Safeguard to be publicly traded

 - 
Thursday, December 1, 2005

REDONDO BEACH, Calif.--Safeguard Technology International, a small residential security company that caters to the ultra-high-end Sunset Boulevard set, recently received $1 million in equity financing from Rocky Point, N.Y.-based SG Martin Securities.
This will enable four-year-old Safeguard to become public, expand its product line, and consider acquisitions.
Under the agreement, announced Oct. 24, SG Martin will file with the National Association of Security Dealers to qualify Safeguard for trading on the OTC-Pink Sheets market.
Safeguard Technology is a "portfolio company" of CorpHQ. Located here, CorpHQ provides financing and management to promising companies, explained Steve Crane, chief executive officer of CorpHQ,
CorpHQ initially funded Safeguard Technology. As the company has grown, CorpHQ has had less financial commitment to the company, but still acts as a financial advisor.
Safeguard reported in November that third quarter revenue increased 206-percent, from $75,731 in 2004 to $231,512, compared against the same period last year. Net income in the third quarter of 2005 was $53,813, compared to a loss of $82,081 for the same period in 2004.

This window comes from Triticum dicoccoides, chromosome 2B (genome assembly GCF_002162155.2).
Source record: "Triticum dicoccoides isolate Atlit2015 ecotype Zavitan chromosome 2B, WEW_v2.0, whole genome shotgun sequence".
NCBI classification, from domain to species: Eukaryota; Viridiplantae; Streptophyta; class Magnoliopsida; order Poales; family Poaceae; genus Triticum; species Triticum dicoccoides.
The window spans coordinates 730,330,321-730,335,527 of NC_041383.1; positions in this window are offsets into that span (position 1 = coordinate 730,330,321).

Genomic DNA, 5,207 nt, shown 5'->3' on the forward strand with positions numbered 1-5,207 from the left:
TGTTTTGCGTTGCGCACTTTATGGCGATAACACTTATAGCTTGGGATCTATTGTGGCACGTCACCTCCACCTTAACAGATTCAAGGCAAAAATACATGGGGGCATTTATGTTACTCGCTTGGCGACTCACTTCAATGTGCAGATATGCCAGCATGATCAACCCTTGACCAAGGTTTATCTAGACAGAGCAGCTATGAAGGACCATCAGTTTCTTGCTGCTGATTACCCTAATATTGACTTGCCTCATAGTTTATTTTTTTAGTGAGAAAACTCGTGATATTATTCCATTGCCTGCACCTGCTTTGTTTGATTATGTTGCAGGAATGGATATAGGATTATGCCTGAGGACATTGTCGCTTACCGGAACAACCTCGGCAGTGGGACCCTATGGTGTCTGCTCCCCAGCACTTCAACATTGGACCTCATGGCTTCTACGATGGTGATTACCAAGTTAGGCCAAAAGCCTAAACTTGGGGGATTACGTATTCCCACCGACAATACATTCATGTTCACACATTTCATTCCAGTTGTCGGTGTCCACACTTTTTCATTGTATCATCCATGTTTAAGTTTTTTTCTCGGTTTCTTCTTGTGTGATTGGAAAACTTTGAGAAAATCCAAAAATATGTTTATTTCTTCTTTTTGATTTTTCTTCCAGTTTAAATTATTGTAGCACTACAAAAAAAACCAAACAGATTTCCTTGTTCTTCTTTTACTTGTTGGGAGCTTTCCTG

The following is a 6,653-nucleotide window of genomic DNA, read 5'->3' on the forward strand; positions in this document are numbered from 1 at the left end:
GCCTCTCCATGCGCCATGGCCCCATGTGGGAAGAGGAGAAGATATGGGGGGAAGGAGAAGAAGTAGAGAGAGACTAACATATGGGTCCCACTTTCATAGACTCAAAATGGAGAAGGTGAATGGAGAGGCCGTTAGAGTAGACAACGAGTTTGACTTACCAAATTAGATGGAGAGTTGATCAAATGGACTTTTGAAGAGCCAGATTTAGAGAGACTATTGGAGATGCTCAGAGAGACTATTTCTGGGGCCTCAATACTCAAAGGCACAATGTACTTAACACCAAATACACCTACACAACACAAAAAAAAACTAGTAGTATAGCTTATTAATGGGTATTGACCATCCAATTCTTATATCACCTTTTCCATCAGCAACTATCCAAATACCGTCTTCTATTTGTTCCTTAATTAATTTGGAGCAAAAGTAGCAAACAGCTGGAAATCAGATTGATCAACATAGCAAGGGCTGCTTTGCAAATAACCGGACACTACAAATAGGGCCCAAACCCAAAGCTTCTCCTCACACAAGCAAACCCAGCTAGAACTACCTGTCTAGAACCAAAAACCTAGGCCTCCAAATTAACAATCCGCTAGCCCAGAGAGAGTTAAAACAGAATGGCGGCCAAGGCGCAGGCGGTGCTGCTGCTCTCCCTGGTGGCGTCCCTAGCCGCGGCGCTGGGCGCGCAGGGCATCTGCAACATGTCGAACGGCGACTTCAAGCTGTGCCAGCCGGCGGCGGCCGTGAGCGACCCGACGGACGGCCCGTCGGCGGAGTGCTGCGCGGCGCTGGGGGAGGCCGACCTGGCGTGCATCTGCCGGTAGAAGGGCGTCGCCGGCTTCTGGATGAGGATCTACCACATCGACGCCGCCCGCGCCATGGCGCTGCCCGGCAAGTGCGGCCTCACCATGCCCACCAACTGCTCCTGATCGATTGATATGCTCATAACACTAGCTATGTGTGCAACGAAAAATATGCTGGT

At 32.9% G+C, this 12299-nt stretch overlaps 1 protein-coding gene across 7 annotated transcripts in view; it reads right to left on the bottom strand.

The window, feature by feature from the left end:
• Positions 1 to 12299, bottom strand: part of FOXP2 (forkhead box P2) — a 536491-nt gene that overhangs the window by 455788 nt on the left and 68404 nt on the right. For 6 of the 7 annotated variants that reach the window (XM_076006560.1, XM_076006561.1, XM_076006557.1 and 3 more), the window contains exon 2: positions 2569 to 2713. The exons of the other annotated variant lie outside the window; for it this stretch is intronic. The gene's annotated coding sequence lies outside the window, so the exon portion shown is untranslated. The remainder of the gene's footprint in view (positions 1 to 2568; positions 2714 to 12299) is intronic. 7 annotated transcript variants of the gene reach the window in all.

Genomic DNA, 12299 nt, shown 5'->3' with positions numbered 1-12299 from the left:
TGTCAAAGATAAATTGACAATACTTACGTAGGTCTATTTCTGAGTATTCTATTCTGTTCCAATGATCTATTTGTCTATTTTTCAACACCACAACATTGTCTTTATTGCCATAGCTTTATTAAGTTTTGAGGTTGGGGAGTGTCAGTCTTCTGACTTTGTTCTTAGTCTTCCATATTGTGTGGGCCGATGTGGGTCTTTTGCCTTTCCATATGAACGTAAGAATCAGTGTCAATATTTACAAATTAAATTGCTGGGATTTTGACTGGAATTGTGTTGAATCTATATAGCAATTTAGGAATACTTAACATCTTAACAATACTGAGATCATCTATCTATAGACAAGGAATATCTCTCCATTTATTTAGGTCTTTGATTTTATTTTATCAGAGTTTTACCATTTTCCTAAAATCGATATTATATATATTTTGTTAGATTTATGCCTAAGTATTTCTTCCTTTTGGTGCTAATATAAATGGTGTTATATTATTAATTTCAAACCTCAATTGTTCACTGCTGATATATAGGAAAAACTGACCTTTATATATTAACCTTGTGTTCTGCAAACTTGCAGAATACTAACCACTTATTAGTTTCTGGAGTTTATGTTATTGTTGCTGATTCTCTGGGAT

CorpHQ has six portfolio companies; none of the others are in the security industry. Safeguard is the first to go public.
"We're taking the company from concept to a small publicly traded company. This is a very big day for us," Crane said.
Safeguard's offices are co-located here with CorpHQ. In the first quarter of 2006, however, Safeguard will "leave the nest," said Crane, to move closer to its target market along the Sunset Boulevard corridor, which encompasses the swanky L.A. neighborhoods of Pacific Palisades, Brentwood and Beverly Hills.
Safeguard's plan includes acquisitions and expanding into other fields, such as whole house integration, said Robert Perea, president of Safeguard.
Safeguard offers a full range of security offerings, including CCTV and DVRs. The primarily residential company does some commercial work, mainly in businesses owned by its residential clients.
Perea said Safeguard will likely add telephone entry access to its offerings. "We already have the right training and equipment. Many of the homes we serve are gated, so we're pulling wires already," he said.
Perea is in preliminary discussions with a home automation company about an acquisition he hopes to conclude by year-end. If the deal flies, Perea envisions sharing the operational assets of Safeguard with the home automation company, sharing installation and cabling teams, so one group could do pre-wiring for both companies.
"In this market, it's important to be efficient," he said.